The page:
Mom Guilt: How to Escape its Talons


Mom Guilt. Or, more accurately, Parent Guilt. It’s real. And it eats away at our confidence to parent with peace and connectedness. But does it have to?

I’ve been pondering this a lot lately as I navigate a new phase of parenting. With all six kids now school-age, our days are bursting at the seams with activities, leaving me breathless most days.

Questions swirl through my head. Did I spend enough time with the littlest today? Do I need to ramp up my efforts with science experiments for the nine-year-old? How can I help my teen through his math anxiety? The questions are endless. Essentially they are all asking…

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Am I doing enough?

These questions can lead to a barrage of negative thoughts about all the ways we’re not living up to our expectations and ideals. I didn’t read picture books to the little one. I didn’t take the time to sit with the teen and work through those math problems. I didn’t play that game that I promised.

In reality, the day could have flowed smoothly, but somehow I ended up focusing on all of the things I didn’t do, instead of those I did. I read aloud for an hour while the youngest four played with legos. I settled in next to the teen to listen to him share about the thoughts that have been rolling around in his mind. I prepared a healthy dinner that nourished us all. I drove an hour and a half to swim practice and played with my kids in the pool while we were there.

I feel the constant tug between guilt and good enough daily.  Recently, though, I started dabbling in mindfulness meditation with the 10% Happier app. It has helped me start to be more aware, more mindful, of when the questions and negative thoughts pop up. And boy, do they pop up more often than I realized!  

I am learning to let the thoughts flow without judging myself (at least some of the time). I know this is just the beginning of the journey and that I will always be evolving with it,  but I am trusting the process.

I am constantly surprised that just by naming the feeling, its power over me dissipates. “Hey, there’s that mom guilt!” Poof! Just by calling it out, by being mindful that these thoughts are popping up, I’m able to intentionally shift my focus from the negative, can’t-do-enough attitude, to the wow-I-did-a-lot today viewpoint.

Why am I fighting myself?

One of the most recent videos I watched on the app explained how we, as humans, seem wired to look for challenges even when everything is flowing smoothly. Wow! Truth bomb!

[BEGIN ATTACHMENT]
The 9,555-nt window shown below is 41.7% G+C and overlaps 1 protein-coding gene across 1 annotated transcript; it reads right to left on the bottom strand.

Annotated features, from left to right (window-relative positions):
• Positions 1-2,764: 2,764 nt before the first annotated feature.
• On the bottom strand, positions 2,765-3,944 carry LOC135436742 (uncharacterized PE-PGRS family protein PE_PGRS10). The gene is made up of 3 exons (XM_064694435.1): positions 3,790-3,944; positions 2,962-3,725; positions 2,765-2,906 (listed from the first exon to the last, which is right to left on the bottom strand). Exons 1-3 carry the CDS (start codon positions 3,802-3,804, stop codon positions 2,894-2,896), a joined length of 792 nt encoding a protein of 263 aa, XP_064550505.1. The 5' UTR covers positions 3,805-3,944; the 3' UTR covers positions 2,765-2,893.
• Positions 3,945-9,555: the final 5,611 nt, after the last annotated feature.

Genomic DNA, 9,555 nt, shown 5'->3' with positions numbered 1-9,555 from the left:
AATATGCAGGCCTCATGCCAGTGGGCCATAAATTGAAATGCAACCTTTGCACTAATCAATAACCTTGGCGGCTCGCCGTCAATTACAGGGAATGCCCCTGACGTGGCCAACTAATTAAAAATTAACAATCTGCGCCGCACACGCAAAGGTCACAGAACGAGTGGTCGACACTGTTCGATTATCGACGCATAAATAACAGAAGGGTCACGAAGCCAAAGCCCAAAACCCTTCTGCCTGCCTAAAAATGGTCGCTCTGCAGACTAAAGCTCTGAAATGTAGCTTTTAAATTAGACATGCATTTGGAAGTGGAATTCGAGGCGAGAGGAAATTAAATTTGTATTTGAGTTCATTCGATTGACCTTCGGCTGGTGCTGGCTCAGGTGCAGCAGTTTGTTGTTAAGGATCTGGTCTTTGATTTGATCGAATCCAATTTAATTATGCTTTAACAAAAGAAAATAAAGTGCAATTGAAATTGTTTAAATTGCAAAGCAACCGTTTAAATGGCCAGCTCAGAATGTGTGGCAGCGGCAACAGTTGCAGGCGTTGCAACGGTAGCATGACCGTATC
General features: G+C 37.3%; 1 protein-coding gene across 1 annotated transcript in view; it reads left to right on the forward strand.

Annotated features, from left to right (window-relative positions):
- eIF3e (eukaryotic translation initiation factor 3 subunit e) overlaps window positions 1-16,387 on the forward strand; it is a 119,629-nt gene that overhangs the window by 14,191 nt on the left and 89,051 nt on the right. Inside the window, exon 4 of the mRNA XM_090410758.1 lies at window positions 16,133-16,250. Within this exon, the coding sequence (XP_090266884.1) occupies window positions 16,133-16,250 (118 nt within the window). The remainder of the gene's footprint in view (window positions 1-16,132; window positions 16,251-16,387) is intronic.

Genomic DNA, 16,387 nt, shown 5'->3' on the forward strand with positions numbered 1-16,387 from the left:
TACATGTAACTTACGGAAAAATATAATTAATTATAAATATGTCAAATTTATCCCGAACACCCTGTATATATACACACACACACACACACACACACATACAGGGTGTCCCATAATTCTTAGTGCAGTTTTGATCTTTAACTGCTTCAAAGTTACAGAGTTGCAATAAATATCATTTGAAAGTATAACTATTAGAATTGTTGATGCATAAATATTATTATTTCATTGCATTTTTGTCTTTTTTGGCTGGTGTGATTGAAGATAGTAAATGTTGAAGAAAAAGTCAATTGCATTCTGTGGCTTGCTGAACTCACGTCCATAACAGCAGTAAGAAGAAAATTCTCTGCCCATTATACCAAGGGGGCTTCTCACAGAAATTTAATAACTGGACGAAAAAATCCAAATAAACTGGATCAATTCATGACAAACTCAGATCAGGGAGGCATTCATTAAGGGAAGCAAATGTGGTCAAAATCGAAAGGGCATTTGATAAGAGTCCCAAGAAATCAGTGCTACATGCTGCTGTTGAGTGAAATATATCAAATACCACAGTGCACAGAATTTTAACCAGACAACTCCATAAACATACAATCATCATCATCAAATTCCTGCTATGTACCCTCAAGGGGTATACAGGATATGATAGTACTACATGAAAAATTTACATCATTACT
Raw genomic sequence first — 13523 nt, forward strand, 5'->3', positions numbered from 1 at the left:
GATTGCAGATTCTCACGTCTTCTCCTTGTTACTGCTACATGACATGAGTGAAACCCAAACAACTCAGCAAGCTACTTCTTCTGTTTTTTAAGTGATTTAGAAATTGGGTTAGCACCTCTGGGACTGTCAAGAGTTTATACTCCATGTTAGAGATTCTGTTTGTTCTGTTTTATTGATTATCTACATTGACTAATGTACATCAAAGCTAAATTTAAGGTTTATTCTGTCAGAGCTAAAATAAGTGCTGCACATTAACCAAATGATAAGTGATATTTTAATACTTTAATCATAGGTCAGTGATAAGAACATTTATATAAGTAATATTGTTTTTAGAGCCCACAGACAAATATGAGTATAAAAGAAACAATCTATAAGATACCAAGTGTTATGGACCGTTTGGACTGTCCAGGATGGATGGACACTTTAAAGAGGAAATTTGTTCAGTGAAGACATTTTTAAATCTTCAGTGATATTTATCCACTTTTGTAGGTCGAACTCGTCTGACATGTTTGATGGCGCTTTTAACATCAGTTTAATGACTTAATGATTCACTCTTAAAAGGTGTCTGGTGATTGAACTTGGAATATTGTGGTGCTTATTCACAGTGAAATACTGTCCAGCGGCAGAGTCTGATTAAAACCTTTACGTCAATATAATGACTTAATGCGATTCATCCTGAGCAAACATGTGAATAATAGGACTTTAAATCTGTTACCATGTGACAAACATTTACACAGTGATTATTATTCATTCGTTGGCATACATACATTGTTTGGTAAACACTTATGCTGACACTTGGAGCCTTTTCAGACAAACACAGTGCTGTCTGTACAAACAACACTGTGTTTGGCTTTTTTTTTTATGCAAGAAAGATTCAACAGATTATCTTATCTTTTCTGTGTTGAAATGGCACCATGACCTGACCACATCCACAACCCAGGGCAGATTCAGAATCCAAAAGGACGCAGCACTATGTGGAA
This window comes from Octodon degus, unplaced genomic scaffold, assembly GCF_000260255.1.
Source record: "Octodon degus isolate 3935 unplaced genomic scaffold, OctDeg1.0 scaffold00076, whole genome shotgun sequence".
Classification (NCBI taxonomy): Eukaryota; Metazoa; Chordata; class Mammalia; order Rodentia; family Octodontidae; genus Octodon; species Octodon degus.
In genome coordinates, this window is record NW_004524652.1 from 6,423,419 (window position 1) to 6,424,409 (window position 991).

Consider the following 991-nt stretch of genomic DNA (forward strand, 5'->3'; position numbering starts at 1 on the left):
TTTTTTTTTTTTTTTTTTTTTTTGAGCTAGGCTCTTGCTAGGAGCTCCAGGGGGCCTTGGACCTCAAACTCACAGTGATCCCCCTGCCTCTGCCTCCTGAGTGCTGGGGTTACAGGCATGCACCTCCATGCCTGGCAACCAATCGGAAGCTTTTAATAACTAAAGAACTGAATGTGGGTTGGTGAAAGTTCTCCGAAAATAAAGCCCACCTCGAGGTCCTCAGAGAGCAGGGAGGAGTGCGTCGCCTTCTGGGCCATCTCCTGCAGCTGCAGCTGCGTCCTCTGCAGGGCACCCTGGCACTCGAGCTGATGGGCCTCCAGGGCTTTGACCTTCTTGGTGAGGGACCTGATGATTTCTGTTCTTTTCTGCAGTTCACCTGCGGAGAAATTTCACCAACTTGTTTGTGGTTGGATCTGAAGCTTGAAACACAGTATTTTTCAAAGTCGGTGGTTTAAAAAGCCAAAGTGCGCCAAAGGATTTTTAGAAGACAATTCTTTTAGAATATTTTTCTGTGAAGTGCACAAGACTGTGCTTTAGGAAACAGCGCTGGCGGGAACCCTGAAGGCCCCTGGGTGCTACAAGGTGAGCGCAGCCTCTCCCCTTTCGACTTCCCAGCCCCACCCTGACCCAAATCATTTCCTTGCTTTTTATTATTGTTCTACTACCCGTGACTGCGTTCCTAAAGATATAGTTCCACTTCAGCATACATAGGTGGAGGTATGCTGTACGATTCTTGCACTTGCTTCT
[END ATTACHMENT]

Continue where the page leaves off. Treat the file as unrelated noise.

While I’m glad to know that I’m not alone in this, I’m sad that we seem to be fighting ourselves so often. This makes me even more eager to explore mindfulness as a way to step outside the cycle.

After some pondering, I am trying to reframe my constant questioning and worrying from the negative to a new, more gentle view. I am leaning into a new view of my questions. My questions are a self-reflection on the heart of my family.  My questions bring me closer to the truth for my family right now.

This may seem overly simplistic and obvious, but when we are stuck in this cycle of questioning → negative thoughts → questioning → self-doubt, it can be challenging to step aside and see it in a new light. By pausing to reframe my questions, I slow the way they swirl in my head and begin to sift through them to find their core.

Questions lead us to new insight

Our questions are a good thing! The essence of each one is asking, “Am I giving what I can right now?” Sometimes that answer may be, “No, I can carve out ten minutes in the morning to read to my little girl.” But sometimes, the answer is, “Yes, I am giving all I can right now and that is enough.”

I am learning to embrace this question, not to produce guilt, but as a beacon to guide my daily decisions, encouraging me to stay in tune with my family's needs. Embracing mindfulness is gifting me with the grace to watch the ebb and flow of these thoughts without judging them or myself. Questions that arise from mom guilt are simply tools on the journey of connected, peaceful parenting.

It is my hope that you find peace in your questions and that they bring you closer to your family’s truth.